1

/init during early userspace, /sbin/init, and /sbin/request-key are three files that the Linux kernel accesses (and they are all executables). Are there any other files, possibly non-executable ones, that Linux opens? Like maybe the files containing the names of the users on a system?

  • 2
    Linux operates on a lot of files. Are you asking about a particular process? – dr01 Aug 18 '15 at 12:40
  • 4
    @dr01 I'm pretty sure OP is talking about the Linux kernel itself. And only ones it does itself, not at request of e.g., a userspace program calling open(2). – derobert Aug 18 '15 at 13:05
  • @derobert Thanks, it makes more sense now. – dr01 Aug 18 '15 at 13:12
  • 1
    Why do you ask? Are you considering a non-conventional file tree? Some file paths are hardcoded inside libc.so – Basile Starynkevitch Aug 18 '15 at 16:43
3

In general, a Linux kernel doesn't open files on its own behalf (rather than on behalf of processes). Even /sbin/init (or the 'init' program specified on the kernel command line) is exec()ed by a process (process 1 is constructed directly from an image inside the kernel, IIRC).

At one time, kernel modules requiring firmware would directly open the firmware files, but this is no longer the case, and instead the kernel makes requests of a user-mode helper program.

If your question is about which filenames are compiled into the Linux kernel, then we see the following in the 'init' image that seeds process 1:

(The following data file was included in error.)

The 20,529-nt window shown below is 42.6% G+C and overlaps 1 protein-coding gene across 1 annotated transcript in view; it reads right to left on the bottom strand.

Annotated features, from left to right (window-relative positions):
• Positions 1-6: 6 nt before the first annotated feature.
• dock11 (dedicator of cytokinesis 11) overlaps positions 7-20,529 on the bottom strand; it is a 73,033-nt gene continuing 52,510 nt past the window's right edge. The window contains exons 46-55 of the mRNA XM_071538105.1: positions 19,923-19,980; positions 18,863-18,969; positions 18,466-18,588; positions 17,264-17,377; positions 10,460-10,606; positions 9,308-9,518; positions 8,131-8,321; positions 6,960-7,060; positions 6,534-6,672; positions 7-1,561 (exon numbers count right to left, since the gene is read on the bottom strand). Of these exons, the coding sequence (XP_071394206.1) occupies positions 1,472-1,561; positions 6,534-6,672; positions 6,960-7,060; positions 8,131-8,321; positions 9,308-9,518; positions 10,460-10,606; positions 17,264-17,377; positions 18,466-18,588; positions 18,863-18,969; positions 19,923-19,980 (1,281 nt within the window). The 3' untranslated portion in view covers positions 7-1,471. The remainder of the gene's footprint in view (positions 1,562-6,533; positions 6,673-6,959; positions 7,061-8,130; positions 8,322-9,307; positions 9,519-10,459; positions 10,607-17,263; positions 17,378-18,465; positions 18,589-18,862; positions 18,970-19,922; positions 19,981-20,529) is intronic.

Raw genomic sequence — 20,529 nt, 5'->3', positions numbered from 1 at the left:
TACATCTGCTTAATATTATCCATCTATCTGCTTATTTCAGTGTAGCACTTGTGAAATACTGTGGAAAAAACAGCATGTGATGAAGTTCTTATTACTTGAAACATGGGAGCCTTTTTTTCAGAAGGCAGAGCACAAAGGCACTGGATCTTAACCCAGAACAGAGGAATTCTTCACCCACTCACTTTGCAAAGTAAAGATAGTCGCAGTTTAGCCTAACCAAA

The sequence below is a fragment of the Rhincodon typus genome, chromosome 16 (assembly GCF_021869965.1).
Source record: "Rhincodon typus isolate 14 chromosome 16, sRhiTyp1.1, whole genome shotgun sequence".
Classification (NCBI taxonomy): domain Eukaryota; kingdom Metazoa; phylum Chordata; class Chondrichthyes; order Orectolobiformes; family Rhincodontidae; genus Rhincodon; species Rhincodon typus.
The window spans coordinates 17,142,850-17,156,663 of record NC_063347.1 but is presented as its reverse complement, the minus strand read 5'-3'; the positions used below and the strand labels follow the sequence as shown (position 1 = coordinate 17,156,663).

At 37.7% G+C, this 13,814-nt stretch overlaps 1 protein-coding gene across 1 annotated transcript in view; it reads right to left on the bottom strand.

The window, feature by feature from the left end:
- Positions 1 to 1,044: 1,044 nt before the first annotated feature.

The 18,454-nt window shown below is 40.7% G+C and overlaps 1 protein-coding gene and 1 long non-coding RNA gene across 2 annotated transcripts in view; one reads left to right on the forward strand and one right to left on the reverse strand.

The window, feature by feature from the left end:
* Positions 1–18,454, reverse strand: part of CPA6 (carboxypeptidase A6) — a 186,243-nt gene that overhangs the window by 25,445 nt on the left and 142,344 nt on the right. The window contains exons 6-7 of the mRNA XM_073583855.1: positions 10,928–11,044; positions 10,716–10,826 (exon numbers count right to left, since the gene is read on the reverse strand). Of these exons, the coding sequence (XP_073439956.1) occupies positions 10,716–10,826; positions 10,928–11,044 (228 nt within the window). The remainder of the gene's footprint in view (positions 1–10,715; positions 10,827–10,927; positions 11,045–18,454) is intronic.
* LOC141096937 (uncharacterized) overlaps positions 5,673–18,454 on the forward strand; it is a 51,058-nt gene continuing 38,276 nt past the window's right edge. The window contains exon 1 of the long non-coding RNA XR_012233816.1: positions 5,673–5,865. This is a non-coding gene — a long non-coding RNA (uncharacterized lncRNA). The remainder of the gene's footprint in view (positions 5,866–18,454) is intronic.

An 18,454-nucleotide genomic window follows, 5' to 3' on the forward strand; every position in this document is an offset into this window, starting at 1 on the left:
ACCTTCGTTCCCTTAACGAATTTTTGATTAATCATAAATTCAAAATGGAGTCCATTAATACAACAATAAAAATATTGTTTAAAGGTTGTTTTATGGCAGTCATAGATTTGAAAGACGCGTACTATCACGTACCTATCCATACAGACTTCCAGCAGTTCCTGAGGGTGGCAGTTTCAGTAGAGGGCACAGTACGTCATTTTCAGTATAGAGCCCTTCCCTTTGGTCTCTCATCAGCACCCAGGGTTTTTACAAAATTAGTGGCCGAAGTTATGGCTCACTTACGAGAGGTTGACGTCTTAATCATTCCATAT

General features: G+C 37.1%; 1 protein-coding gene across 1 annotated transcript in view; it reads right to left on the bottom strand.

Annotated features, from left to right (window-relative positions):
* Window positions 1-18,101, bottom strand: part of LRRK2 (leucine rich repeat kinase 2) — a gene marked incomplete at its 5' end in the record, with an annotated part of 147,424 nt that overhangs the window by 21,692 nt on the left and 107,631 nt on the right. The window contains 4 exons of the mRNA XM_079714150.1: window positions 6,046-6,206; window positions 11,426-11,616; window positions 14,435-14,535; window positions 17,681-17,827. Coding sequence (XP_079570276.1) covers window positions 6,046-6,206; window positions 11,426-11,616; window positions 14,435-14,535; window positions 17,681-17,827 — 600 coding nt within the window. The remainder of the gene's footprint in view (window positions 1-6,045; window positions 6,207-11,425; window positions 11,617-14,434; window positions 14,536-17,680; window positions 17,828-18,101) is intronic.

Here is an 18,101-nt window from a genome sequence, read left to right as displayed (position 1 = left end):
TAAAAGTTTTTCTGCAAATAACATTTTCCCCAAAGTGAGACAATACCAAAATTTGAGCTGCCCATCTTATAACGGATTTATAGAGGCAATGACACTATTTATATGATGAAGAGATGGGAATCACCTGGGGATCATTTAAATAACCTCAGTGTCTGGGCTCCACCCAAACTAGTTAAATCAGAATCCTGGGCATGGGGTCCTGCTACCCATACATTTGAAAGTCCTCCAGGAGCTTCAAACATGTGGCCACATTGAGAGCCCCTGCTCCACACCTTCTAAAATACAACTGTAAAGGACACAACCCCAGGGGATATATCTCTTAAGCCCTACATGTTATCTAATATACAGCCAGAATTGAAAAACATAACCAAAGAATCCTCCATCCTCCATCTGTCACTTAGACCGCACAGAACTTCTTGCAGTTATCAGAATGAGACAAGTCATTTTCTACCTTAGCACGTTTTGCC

/init
/sbin/init
/etc/init
/bin/init
/bin/sh
/dev/console

A recursive grep for "/ turns up quite a few hits; mostly false-positives, but worth looking through for real matches.

  • 1
    But you're splitting hairs.  The fact that process 1 is constructed from an image in the kernel is an important part of this discussion, and should not be relegated to a parenthetical note.  Process 1 is a sockpuppet for the kernel (at least up until the exec succeeds); it is acting as a proxy for the kernel.  I believe that the spirit and intent of the question is "What filesystem pathnames are hard-coded into the *nix kernel?", and /sbin/init clearly answers that question (even if the pathname is obfuscated in the embedded, pre-compiled byte code that the kernel uses to seed process 1). – G-Man Aug 18 '15 at 16:00
3

Regarding user names, the kernel don't need (and don't care about) them, since it is dealing only with numerical user ids (the uid 0, a.k.a. root, may have special status). See credentials(7) & capabilities(7)

Conversion from user names to user ids is done by libc functions like getpwnam(3). The libc may access files (notably /etc/passwd) for that, see nsswitch.conf(5)

Regarding opening files from inside the kernel outside of an existing process (which uses open(2)...) AFAIK the kernel is only starting few processes from /sbin/init (or else /bin/sh), /sbin/request-key, /sbin/tomoyo-init, /sbin/modprobe, /sbin/poweroff, etc... You might get the full list by using strings on the uncompressed vmlinux kernel file.

Notice also that several files paths are hardcoded in the dynamic loader (see ld-linux(8) etc...) or the standard C library (your libc.so) so practically needed for nearly all applications.

  • I think udev also has some kernel-triggered processes. – Peter Cordes Aug 18 '15 at 17:15

Your Answer

By clicking “Post Your Answer”, you agree to our terms of service, privacy policy and cookie policy

Not the answer you're looking for? Browse other questions tagged or ask your own question.